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The diminutive fairy slipper orchid, Calypso bulbosa.
Access NHI data
for research and planning purposes.
Wisconsin's rare species and natural communities.
a plant or non-game animal. [exit DNR]
the natural heritage working list.
Contact information
For more information on the working list, contact:
Julie Bleser
NHI data manager

Wisconsin natural heritage working list

The Wisconsin natural heritage working list contains species known or suspected to be rare in the state along with natural communities native to Wisconsin. It includes species legally designated as "endangered" or "threatened" as well as species in the advisory "special concern" category. Most of the species and natural communities on the list are actively tracked and we encourage data submissions on these species. This list is meant to be dynamic - it is updated as often as new information regarding the biological status of species becomes available. The Natural Heritage Inventory (NHI) program welcomes your input on any aspect of the list. To learn more about the species and communities on the working list, please see the Endangered Resources biodiversity pages.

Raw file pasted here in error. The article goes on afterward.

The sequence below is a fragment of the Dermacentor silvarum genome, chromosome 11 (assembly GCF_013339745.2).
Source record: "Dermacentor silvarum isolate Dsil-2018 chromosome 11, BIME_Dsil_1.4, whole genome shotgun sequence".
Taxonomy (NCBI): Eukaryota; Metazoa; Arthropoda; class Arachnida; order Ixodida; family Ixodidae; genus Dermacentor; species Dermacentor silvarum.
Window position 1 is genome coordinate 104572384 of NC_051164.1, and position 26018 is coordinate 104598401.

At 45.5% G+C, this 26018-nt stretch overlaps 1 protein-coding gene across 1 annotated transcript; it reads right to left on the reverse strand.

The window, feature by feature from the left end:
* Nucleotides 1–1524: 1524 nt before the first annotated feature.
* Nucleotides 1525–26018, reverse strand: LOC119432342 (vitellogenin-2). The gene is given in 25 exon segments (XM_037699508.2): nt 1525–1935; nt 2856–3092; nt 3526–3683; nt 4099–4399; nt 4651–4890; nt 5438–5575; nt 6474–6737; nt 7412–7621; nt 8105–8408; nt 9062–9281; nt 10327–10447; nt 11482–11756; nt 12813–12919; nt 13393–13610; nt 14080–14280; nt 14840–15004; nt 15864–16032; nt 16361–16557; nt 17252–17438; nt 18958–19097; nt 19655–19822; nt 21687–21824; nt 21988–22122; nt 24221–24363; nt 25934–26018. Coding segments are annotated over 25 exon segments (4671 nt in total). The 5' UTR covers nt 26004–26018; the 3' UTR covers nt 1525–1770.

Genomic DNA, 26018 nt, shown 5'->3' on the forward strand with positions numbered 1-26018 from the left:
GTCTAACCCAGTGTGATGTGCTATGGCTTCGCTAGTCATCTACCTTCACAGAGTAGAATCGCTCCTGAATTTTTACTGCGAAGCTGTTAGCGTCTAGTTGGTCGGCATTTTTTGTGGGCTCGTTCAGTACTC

Printable version of the current working list [PDF]

Wisconsin's endangered and threatened species list [PDF]

Key to the working list

The Wisconsin NHI program is part of an international network of programs that focus on rare plants and animals, natural communities and other rare elements of nature. The defining and unifying characteristic of this network is the use of a standard methodology for collecting, processing and managing data on the occurrences of natural biological diversity. A key feature of the NHI methodology is a system for assessing rarity of the various elements at the global (G) and state (S) level. These ranks have proven useful in directing action toward the elements most in need of conservation. The methodology was developed by The Nature Conservancy [exit DNR] and is currently coordinated by NatureServe [exit DNR], an international non-profit organization.

The Wisconsin NHI working list records which elements are tracked in the state. The working list is revised as species' populations change and as our knowledge about their status and distribution in Wisconsin increases. The list presented here was revised June 2014. Definitions of ranks are provided below, along with definitions for other abbreviations used in the working list.

  • ELCODE: Unique 10-digit code for each element - plant, animal or natural community.
  • Scientific Name: Scientific name used by the Wisconsin Natural Heritage Inventory program.
  • s: Indicates that the element is a species of greatest conservation need based on Wisconsin’s Wildlife Action Plan.